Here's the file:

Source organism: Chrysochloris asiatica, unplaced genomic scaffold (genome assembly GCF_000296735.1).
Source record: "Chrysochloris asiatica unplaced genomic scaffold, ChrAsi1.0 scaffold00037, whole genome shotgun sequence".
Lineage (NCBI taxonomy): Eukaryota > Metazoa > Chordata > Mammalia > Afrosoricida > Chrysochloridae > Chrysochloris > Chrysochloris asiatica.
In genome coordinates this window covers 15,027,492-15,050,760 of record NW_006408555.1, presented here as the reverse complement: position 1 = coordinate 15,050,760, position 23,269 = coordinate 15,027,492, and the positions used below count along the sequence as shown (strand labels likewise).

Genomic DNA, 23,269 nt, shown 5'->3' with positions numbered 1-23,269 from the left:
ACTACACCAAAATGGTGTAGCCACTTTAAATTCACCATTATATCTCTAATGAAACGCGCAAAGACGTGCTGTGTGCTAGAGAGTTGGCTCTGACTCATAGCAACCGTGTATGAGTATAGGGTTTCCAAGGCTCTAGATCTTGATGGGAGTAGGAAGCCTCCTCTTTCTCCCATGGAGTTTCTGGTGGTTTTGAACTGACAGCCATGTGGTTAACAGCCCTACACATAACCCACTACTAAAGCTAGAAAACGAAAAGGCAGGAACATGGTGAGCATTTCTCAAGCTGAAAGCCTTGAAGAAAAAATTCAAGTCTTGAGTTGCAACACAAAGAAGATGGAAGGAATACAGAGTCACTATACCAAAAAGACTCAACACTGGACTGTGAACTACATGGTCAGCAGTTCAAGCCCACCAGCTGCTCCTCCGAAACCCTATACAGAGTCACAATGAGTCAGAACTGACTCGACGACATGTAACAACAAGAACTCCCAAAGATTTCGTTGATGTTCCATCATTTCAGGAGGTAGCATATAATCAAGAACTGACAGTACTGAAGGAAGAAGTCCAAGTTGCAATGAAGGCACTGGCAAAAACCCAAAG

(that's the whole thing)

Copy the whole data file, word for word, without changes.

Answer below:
Source organism: Chrysochloris asiatica, unplaced genomic scaffold (genome assembly GCF_000296735.1).
Source record: "Chrysochloris asiatica unplaced genomic scaffold, ChrAsi1.0 scaffold00037, whole genome shotgun sequence".
Lineage (NCBI taxonomy): Eukaryota > Metazoa > Chordata > Mammalia > Afrosoricida > Chrysochloridae > Chrysochloris > Chrysochloris asiatica.
In genome coordinates this window covers 15,027,492-15,050,760 of record NW_006408555.1, presented here as the reverse complement: position 1 = coordinate 15,050,760, position 23,269 = coordinate 15,027,492, and the positions used below count along the sequence as shown (strand labels likewise).

Genomic DNA, 23,269 nt, shown 5'->3' with positions numbered 1-23,269 from the left:
ACTACACCAAAATGGTGTAGCCACTTTAAATTCACCATTATATCTCTAATGAAACGCGCAAAGACGTGCTGTGTGCTAGAGAGTTGGCTCTGACTCATAGCAACCGTGTATGAGTATAGGGTTTCCAAGGCTCTAGATCTTGATGGGAGTAGGAAGCCTCCTCTTTCTCCCATGGAGTTTCTGGTGGTTTTGAACTGACAGCCATGTGGTTAACAGCCCTACACATAACCCACTACTAAAGCTAGAAAACGAAAAGGCAGGAACATGGTGAGCATTTCTCAAGCTGAAAGCCTTGAAGAAAAAATTCAAGTCTTGAGTTGCAACACAAAGAAGATGGAAGGAATACAGAGTCACTATACCAAAAAGACTCAACACTGGACTGTGAACTACATGGTCAGCAGTTCAAGCCCACCAGCTGCTCCTCCGAAACCCTATACAGAGTCACAATGAGTCAGAACTGACTCGACGACATGTAACAACAAGAACTCCCAAAGATTTCGTTGATGTTCCATCATTTCAGGAGGTAGCATATAATCAAGAACTGACAGTACTGAAGGAAGAAGTCCAAGTTGCAATGAAGGCACTGGCAAAAACCCAAAG